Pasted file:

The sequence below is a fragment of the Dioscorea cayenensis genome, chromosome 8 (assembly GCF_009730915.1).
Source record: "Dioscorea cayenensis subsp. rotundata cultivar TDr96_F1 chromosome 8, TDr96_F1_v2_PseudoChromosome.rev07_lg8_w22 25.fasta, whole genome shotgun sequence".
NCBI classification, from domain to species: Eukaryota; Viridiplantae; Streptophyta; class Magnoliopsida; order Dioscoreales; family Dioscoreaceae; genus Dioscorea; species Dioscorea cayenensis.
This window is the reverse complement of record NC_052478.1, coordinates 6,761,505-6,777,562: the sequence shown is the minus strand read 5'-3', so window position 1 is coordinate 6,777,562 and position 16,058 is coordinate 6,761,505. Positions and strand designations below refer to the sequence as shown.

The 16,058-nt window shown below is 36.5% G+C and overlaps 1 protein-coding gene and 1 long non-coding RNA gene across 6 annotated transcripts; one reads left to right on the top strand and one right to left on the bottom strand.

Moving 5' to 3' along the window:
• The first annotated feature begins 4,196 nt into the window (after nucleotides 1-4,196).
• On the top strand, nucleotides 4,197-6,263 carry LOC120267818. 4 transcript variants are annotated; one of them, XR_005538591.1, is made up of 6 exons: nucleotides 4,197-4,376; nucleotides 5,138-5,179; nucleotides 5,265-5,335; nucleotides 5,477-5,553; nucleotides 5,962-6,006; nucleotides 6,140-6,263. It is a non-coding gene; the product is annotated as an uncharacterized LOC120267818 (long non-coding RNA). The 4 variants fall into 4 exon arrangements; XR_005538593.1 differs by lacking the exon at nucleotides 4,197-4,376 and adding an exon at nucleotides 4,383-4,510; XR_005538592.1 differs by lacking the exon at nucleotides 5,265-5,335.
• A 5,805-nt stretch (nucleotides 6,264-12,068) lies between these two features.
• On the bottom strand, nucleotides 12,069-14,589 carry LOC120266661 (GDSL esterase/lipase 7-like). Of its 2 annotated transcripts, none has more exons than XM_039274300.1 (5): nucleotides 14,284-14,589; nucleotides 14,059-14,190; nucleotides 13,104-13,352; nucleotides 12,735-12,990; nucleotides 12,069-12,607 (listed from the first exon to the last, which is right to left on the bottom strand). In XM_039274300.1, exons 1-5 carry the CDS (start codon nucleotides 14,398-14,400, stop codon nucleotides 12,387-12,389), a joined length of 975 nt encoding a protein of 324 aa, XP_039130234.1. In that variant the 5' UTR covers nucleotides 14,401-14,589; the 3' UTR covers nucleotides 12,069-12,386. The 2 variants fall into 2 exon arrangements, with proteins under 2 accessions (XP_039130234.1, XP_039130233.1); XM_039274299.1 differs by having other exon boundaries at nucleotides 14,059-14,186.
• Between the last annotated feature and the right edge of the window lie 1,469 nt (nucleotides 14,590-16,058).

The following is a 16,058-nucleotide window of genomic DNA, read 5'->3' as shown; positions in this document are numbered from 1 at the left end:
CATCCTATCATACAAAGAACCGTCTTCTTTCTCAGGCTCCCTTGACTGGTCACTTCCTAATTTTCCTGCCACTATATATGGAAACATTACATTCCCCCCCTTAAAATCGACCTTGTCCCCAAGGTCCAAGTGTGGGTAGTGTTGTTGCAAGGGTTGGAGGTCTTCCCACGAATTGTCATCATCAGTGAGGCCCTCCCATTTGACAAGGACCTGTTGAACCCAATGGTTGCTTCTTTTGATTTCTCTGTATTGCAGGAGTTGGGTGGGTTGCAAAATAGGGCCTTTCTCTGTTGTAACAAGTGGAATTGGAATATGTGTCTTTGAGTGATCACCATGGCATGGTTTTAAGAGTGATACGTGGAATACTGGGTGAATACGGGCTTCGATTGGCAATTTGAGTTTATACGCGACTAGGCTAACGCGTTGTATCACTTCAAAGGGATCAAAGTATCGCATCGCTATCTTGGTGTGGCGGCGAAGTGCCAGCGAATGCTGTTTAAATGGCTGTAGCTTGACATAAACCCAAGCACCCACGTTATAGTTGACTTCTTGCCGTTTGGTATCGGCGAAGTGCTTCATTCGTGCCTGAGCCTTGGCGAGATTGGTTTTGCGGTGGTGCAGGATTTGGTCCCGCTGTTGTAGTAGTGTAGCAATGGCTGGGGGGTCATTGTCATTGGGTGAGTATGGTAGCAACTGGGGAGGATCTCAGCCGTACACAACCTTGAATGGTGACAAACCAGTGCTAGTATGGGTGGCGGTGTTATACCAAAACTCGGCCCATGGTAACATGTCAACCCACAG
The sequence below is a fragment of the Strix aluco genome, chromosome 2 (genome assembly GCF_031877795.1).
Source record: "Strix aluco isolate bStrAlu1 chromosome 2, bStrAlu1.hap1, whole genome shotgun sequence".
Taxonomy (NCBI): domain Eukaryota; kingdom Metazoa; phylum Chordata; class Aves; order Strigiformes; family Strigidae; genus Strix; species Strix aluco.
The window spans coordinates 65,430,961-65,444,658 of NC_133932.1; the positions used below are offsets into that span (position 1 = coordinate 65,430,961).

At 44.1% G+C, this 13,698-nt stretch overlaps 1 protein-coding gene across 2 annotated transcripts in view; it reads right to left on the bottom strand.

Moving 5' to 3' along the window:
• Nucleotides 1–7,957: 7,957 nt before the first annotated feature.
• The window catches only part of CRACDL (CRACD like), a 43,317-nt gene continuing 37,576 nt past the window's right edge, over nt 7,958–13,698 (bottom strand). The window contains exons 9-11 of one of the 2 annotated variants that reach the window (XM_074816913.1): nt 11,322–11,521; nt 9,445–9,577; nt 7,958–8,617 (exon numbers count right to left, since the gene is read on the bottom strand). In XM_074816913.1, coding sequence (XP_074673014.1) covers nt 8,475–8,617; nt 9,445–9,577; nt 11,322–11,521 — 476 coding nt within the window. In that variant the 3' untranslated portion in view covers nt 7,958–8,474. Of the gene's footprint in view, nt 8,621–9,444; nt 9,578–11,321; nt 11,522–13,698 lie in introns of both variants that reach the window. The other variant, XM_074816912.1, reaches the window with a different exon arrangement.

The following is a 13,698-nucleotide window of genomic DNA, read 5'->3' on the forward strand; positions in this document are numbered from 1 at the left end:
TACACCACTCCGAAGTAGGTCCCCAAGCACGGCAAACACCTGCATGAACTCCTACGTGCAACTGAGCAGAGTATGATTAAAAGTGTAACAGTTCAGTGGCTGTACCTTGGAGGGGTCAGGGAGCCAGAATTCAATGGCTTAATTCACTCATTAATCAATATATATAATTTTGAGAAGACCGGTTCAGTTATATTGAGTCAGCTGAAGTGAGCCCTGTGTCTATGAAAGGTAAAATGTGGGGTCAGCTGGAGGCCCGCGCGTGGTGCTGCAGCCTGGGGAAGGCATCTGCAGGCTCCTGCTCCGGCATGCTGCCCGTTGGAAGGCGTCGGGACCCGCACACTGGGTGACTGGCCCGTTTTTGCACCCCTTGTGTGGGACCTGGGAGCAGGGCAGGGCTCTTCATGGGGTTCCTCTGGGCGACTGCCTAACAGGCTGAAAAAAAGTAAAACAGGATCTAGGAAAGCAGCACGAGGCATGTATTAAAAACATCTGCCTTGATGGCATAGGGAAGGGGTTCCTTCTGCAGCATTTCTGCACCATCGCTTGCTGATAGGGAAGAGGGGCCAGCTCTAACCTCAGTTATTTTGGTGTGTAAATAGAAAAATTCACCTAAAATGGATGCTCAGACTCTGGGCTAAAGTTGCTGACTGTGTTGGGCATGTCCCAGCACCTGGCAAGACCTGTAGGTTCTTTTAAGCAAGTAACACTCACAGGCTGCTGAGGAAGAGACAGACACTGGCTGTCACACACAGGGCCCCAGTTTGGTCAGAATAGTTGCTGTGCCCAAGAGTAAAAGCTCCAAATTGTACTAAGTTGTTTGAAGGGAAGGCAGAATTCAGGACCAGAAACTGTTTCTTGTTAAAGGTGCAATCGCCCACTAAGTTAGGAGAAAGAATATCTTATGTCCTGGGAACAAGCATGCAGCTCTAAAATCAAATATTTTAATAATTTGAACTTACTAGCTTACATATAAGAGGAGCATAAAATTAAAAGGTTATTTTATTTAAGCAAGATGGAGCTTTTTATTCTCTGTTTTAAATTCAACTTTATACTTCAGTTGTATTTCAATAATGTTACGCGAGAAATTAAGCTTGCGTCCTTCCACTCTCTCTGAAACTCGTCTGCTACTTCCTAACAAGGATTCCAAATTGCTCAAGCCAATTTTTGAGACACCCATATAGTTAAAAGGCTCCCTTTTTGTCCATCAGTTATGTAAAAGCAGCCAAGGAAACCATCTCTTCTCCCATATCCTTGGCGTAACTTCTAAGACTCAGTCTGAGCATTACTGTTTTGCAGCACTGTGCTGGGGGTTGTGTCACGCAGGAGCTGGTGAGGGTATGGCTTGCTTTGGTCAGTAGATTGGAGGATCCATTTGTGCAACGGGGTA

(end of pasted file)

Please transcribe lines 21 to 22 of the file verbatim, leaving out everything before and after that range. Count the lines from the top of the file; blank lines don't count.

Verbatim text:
• The window catches only part of CRACDL (CRACD like), a 43,317-nt gene continuing 37,576 nt past the window's right edge, over nt 7,958–13,698 (bottom strand). The window contains exons 9-11 of one of the 2 annotated variants that reach the window (XM_074816913.1): nt 11,322–11,521; nt 9,445–9,577; nt 7,958–8,617 (exon numbers count right to left, since the gene is read on the bottom strand). In XM_074816913.1, coding sequence (XP_074673014.1) covers nt 8,475–8,617; nt 9,445–9,577; nt 11,322–11,521 — 476 coding nt within the window. In that variant the 3' untranslated portion in view covers nt 7,958–8,474. Of the gene's footprint in view, nt 8,621–9,444; nt 9,578–11,321; nt 11,522–13,698 lie in introns of both variants that reach the window. The other variant, XM_074816912.1, reaches the window with a different exon arrangement.

The following is a 13,698-nucleotide window of genomic DNA, read 5'->3' on the forward strand; positions in this document are numbered from 1 at the left end: